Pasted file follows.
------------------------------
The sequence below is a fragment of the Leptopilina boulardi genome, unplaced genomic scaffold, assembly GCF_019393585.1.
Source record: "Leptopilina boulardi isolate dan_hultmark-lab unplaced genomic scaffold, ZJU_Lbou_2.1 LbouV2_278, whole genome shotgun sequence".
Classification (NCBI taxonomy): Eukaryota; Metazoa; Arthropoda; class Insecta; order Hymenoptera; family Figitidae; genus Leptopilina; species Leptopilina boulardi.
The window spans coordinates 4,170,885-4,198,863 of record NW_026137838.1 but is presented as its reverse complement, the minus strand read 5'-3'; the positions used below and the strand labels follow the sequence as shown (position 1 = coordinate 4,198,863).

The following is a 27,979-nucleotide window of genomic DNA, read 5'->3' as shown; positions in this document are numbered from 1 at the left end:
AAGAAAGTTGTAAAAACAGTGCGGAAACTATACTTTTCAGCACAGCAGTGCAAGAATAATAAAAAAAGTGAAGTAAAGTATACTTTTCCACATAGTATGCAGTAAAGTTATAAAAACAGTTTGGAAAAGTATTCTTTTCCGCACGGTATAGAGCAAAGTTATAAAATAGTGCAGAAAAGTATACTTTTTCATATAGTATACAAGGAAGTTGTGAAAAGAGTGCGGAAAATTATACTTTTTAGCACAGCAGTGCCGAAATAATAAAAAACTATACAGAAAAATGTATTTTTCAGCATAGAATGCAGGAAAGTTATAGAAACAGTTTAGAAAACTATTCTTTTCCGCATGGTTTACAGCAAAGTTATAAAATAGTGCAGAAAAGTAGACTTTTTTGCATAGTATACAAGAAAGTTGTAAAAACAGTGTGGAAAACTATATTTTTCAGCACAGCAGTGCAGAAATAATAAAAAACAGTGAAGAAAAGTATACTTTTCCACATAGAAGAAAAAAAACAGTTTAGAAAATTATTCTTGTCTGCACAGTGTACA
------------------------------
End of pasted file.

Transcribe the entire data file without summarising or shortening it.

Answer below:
The sequence below is a fragment of the Leptopilina boulardi genome, unplaced genomic scaffold, assembly GCF_019393585.1.
Source record: "Leptopilina boulardi isolate dan_hultmark-lab unplaced genomic scaffold, ZJU_Lbou_2.1 LbouV2_278, whole genome shotgun sequence".
Classification (NCBI taxonomy): Eukaryota; Metazoa; Arthropoda; class Insecta; order Hymenoptera; family Figitidae; genus Leptopilina; species Leptopilina boulardi.
The window spans coordinates 4,170,885-4,198,863 of record NW_026137838.1 but is presented as its reverse complement, the minus strand read 5'-3'; the positions used below and the strand labels follow the sequence as shown (position 1 = coordinate 4,198,863).

The following is a 27,979-nucleotide window of genomic DNA, read 5'->3' as shown; positions in this document are numbered from 1 at the left end:
AAGAAAGTTGTAAAAACAGTGCGGAAACTATACTTTTCAGCACAGCAGTGCAAGAATAATAAAAAAAGTGAAGTAAAGTATACTTTTCCACATAGTATGCAGTAAAGTTATAAAAACAGTTTGGAAAAGTATTCTTTTCCGCACGGTATAGAGCAAAGTTATAAAATAGTGCAGAAAAGTATACTTTTTCATATAGTATACAAGGAAGTTGTGAAAAGAGTGCGGAAAATTATACTTTTTAGCACAGCAGTGCCGAAATAATAAAAAACTATACAGAAAAATGTATTTTTCAGCATAGAATGCAGGAAAGTTATAGAAACAGTTTAGAAAACTATTCTTTTCCGCATGGTTTACAGCAAAGTTATAAAATAGTGCAGAAAAGTAGACTTTTTTGCATAGTATACAAGAAAGTTGTAAAAACAGTGTGGAAAACTATATTTTTCAGCACAGCAGTGCAGAAATAATAAAAAACAGTGAAGAAAAGTATACTTTTCCACATAGAAGAAAAAAAACAGTTTAGAAAATTATTCTTGTCTGCACAGTGTACA